What if I leave this job eventually and as I'm searching for another job my prospective future employer Googles me and encounters this blog? Will I have shared too much and will that person be turned off to me? Will I lose out on a job because I have shared too much?
Why DO we feel so compelled in today's world to share so much of our private lives? Whether it's reporting on your bathroom trips via Twitter or your Drunken Pirate party experience on Facebook or your experience of becoming an adoptive parent as reported on BlogSpot.com?
I can't answer for anyone else, but for me...I like to read people's personal stories. I can't say that I would particularly care to read about everyone's need to head to the loo, but somehow I find that reading other people's stories about motherhood, their professional lives, their spiritual lives, etc. helps me to order my own world. I so appreciate that these folks are willing to share - to be brave and put their thoughts out there.
It's kind of like the way I prefer to read fiction narratives to non-fiction or biographies. I relate better to a story when I understand what the character is thinking via inner monologues and the dialogue of that character with other characters in the book. I recently finished reading March by Geraldine Brooks (a fantastic read if you need a new book!) and learned more about the Civil War than I ever did during the history classes I was forced to take in high school (history classes in which I had to attempt to digest the most dry, boring history text books in the world) because the characters were so compelling and I felt that I was living just a little bit of that experience through their tales.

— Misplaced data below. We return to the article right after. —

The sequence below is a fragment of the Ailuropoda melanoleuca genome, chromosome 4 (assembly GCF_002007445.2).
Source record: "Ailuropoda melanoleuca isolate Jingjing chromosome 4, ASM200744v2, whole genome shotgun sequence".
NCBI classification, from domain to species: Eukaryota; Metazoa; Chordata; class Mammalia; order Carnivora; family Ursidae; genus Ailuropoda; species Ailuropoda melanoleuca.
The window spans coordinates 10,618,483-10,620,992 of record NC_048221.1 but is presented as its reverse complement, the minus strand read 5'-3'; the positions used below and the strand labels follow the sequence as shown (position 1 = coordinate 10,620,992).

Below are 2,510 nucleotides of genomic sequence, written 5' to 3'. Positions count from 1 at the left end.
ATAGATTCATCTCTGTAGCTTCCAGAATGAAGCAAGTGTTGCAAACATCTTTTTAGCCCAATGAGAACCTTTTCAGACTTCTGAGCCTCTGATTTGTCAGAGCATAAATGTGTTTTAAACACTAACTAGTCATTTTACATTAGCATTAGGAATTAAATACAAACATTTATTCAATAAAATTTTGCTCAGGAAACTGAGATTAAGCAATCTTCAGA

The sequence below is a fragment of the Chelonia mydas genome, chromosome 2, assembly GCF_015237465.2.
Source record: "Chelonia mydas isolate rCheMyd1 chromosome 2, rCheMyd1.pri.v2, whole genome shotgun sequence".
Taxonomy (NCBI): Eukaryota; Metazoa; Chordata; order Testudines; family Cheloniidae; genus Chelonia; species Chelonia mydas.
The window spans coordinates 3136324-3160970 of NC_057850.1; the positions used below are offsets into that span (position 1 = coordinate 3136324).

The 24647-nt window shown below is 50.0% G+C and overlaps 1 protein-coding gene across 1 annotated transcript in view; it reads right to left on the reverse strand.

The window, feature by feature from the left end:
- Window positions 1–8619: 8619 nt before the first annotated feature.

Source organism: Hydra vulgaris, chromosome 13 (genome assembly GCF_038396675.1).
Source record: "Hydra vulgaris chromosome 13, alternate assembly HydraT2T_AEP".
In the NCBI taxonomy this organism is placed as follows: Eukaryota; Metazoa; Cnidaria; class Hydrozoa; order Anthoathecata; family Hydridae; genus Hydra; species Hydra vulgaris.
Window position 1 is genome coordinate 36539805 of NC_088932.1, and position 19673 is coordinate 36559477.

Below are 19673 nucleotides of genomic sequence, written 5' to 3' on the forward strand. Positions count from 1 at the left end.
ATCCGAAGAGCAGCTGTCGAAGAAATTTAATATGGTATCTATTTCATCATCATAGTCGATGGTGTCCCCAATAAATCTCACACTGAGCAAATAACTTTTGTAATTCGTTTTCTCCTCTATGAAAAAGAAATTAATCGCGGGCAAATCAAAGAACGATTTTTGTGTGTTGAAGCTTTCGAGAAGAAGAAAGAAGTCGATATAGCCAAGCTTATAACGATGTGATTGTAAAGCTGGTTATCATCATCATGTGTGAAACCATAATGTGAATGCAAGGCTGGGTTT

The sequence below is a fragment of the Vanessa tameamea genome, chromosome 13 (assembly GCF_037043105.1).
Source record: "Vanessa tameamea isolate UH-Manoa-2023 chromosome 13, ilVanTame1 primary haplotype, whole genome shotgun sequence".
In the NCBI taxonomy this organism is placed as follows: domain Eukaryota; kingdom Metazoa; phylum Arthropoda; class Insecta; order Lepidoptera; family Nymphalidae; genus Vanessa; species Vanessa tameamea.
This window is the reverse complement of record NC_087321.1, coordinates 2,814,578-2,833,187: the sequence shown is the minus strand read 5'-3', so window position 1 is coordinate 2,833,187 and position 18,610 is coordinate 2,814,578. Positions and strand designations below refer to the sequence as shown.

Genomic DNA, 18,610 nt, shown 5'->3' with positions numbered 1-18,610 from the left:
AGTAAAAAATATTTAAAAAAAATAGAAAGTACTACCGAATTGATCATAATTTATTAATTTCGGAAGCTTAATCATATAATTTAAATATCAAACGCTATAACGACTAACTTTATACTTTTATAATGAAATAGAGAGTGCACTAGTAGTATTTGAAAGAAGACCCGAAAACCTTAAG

A true personal story or a fictionalized account of a person experiencing an historical event simply resonates with me and stays with me.
And so I read blogs to learn about how other people are coping with their lives. What they're thinking and feeling and doig about those thoughts and feelings. And this helps me to bring order to my own thoughts and my own life. It is comforting to know that other really bright, intelligent men and women struggle with the same issues that crop up in my own life (not that I wish struggles on anyone!) Reading about how these bloggers work through those struggles is often quite inspiring.
And sometimes I leave a comment or two - maybe something that might help them even a little in working through whatever it is they need to work through or even just to remind them when they're struggling that there are other folks out there who can empathize. A comment that says, "I hear you."
For me - blogs represent shared human experience. Perhaps I am hoping that by sharing my experience with people "out there" in the blogosphere that something in my story may help them make some order of their own experiences. Maybe someone will hear me, too and leave me that little comment that makes all the difference.
And so my plan is to continue to share my inner-most thoughts about this adoption journey and, most likely, to continue sharing about my experience of motherhood once the Little One arrives and we become Plus One.
Have I shared too much here?